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Apple Music rival Pandora cuts 7% of US staff despite upturn in subscribers

One of Apple's competitors in the music space, Pandora, has announced plans to lay off 7 percent of its U.S. workers — excluding those at Ticketfly — despite improvements in its paid subscriber base, and plans to launch on-demand streaming.

Pandora now has over 4.3 million paid subscribers, according to TechCrunch. By the end of December the company had added over 375,000 subscribers to its paid tier, Pandora Plus, which costs $5 per month or $54.89 per year for perks like ad-free listening and more skips.

Many more people are likely listening to the service for free, as with Spotify, which has several times the number of free listeners versus Premium customers.

Pandora has faced a tough market in the past few years. While it's often credited with having some of the best algorithms in online radio, the rise of on-demand streaming — in the form of Spotify, and more recently Apple Music — has created serious problems, and forced it to adapt.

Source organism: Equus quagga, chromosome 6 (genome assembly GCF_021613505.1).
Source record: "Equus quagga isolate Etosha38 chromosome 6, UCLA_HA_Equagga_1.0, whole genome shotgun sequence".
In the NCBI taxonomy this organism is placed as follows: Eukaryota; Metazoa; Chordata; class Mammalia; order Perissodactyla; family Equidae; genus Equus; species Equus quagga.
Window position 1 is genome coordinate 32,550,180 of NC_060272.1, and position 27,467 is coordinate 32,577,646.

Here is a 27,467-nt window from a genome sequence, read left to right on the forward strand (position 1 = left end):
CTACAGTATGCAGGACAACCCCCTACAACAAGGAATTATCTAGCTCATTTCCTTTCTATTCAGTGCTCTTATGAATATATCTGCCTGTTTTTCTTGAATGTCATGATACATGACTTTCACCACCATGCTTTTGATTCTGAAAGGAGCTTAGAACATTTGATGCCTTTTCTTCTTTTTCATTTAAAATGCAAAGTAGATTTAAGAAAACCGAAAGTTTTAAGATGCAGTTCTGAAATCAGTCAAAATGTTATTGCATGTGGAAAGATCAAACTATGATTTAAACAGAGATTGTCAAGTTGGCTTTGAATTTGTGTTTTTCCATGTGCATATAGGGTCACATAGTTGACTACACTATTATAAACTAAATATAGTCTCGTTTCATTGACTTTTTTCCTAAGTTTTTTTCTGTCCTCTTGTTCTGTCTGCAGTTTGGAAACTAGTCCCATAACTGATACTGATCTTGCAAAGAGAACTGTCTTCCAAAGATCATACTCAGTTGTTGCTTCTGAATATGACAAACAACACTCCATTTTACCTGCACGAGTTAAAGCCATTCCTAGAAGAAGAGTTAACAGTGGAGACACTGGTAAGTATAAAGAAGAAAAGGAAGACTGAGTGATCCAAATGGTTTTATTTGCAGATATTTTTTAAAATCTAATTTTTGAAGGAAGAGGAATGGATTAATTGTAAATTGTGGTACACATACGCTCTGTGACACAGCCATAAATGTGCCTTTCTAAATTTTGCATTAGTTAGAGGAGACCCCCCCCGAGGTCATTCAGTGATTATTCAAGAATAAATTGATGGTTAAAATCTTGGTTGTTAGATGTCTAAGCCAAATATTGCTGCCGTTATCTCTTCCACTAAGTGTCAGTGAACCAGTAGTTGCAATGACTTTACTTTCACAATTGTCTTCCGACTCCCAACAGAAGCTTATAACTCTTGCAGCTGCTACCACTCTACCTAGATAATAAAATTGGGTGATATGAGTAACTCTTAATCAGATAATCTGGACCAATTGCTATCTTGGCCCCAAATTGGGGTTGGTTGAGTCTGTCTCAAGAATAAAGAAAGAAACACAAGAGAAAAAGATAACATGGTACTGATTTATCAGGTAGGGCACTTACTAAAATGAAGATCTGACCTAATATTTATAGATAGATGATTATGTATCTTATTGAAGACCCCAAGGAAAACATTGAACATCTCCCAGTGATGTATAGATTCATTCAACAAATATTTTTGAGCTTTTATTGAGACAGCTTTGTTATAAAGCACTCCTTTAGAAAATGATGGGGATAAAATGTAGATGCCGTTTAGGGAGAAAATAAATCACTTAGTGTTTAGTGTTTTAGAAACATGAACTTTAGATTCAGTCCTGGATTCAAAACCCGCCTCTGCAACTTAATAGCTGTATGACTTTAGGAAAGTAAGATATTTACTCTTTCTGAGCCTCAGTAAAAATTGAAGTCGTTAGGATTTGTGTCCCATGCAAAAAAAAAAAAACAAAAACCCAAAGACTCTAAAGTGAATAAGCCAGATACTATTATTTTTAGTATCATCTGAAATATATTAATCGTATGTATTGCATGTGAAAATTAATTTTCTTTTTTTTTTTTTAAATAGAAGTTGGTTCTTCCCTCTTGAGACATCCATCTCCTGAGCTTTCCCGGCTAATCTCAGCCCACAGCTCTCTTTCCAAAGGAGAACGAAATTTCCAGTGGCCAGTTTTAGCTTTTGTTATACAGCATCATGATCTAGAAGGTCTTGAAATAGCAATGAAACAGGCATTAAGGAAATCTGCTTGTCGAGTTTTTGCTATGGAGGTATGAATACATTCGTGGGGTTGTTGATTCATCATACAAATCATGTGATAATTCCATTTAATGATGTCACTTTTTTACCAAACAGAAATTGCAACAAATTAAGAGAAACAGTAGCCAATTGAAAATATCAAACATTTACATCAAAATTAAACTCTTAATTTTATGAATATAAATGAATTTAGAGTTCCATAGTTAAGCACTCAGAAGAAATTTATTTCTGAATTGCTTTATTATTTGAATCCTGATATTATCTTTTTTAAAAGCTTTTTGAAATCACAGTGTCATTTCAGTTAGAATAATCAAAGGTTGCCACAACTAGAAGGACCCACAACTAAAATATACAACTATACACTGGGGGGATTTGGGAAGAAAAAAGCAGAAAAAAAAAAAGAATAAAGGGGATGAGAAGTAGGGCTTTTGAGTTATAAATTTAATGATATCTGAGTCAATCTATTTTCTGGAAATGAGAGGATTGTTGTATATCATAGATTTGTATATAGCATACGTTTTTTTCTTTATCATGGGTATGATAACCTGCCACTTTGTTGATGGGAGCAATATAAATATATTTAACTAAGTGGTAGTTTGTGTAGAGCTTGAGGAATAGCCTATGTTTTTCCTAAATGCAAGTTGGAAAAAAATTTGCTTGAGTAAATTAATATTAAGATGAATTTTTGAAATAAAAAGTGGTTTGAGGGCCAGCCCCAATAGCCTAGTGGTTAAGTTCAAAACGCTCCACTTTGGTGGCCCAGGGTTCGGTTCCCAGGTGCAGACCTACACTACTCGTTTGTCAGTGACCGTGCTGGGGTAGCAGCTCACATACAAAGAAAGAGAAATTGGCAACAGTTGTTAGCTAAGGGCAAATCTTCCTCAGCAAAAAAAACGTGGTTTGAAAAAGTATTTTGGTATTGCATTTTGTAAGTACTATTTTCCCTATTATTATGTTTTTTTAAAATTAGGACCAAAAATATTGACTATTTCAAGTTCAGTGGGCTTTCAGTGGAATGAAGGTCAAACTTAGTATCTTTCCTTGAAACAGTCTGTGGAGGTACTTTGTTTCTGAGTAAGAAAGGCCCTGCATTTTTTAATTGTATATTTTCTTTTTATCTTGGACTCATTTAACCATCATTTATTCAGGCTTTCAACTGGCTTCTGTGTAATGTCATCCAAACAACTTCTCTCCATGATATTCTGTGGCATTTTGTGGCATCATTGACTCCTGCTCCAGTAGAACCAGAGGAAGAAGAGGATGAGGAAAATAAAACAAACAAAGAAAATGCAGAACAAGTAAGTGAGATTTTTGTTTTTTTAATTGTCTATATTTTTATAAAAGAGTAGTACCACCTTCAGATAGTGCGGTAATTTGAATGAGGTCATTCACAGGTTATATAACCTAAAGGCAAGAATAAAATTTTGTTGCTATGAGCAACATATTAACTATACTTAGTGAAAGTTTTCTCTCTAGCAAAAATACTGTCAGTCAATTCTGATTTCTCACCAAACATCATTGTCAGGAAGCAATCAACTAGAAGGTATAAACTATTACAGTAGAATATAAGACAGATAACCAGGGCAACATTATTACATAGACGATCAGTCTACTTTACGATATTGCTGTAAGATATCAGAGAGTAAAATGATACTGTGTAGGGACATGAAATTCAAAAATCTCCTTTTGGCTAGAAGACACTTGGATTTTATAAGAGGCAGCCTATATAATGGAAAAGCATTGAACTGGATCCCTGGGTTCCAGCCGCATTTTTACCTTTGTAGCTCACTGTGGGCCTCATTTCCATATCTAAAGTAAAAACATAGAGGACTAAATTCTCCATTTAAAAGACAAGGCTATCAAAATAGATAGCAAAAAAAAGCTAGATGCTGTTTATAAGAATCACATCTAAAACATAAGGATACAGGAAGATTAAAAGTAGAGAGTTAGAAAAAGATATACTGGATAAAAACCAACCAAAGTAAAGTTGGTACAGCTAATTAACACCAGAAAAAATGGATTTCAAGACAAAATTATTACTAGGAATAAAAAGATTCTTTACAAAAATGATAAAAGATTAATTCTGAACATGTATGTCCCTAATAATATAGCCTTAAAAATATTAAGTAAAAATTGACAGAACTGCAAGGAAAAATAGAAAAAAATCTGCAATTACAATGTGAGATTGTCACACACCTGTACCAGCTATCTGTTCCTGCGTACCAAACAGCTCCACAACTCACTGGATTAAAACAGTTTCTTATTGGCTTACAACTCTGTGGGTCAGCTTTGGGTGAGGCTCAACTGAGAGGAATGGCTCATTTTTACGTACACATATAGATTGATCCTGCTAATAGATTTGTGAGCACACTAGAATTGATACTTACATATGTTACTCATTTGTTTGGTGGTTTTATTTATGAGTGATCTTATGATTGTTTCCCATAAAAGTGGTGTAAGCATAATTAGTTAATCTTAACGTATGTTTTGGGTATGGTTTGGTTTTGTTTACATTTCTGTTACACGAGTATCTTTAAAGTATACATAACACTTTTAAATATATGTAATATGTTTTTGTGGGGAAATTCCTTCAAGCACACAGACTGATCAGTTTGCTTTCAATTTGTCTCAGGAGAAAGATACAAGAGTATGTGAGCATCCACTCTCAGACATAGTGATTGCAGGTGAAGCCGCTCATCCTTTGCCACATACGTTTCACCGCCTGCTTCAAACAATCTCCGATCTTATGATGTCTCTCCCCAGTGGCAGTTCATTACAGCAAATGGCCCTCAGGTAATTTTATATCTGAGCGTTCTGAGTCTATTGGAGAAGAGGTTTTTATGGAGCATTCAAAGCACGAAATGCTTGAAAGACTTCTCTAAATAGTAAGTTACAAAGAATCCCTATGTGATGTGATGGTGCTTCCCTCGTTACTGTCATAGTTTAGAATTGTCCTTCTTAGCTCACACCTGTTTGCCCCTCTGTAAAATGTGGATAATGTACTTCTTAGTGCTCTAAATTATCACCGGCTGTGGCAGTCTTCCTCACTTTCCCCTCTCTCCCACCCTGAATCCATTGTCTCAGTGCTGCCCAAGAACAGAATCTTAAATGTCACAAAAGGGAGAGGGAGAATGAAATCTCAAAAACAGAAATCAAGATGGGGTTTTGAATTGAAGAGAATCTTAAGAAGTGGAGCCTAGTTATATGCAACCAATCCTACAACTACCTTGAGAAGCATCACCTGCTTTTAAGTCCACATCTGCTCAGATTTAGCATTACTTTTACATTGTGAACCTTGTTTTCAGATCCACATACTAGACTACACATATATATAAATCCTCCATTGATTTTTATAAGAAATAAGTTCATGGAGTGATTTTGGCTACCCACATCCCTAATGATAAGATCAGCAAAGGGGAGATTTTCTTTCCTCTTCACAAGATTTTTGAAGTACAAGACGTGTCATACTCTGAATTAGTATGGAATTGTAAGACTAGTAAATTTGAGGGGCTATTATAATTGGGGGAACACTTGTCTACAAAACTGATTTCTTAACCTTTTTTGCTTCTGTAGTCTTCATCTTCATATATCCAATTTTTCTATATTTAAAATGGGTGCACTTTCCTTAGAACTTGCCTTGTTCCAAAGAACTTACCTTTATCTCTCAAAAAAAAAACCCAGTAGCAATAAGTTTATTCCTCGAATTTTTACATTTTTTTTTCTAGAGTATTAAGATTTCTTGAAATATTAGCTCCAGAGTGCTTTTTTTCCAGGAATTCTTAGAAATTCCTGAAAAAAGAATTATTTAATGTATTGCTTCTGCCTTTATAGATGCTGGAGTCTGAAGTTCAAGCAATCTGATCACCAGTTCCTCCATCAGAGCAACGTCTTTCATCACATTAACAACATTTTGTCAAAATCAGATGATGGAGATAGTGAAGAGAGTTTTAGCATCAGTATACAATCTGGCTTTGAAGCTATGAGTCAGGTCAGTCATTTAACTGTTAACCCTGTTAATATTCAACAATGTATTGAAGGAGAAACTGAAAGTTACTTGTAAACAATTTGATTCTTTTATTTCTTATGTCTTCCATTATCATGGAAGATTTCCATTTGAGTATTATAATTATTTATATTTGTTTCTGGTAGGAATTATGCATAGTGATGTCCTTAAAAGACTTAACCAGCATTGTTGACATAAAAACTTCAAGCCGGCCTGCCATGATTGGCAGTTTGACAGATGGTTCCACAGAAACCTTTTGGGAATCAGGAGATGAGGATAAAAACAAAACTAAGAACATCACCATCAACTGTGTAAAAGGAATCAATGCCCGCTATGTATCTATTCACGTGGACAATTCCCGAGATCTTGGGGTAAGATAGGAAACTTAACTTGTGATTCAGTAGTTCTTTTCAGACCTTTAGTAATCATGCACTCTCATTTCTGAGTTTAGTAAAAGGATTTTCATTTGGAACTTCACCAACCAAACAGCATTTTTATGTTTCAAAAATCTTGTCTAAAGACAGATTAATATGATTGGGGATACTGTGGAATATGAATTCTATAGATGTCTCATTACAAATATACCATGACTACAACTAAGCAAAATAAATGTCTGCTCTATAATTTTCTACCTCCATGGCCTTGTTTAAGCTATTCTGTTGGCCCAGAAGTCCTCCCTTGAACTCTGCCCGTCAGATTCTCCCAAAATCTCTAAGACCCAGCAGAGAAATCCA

Sometime this quarter the company is due to launch Pandora Premium, its own on-demand service. The plan is to differentiate from rivals with more personalization, including smart playlists and a feature called AutoPlay, which will generate a radio station based on a recently-played album or playlist.

Apple Music depends largely on curated content for its stations, though people can create their own stations from songs, albums, or artists in which they use Pandora-like voting to refine track selections.

Last month, Apple announced that its subscription-based Apple Music service surpassed 20 million subscribers, just 17 months after launch. In contrast, rival Spotify took some seven years to reach that same plateau.

Apple has further pushed the service with a redesign of the Music app with iOS 10.2 last month. And it is expected to add a number of scripted television shows to Apple Music later this year — one way to further differentiate itself from competitors like Pandora.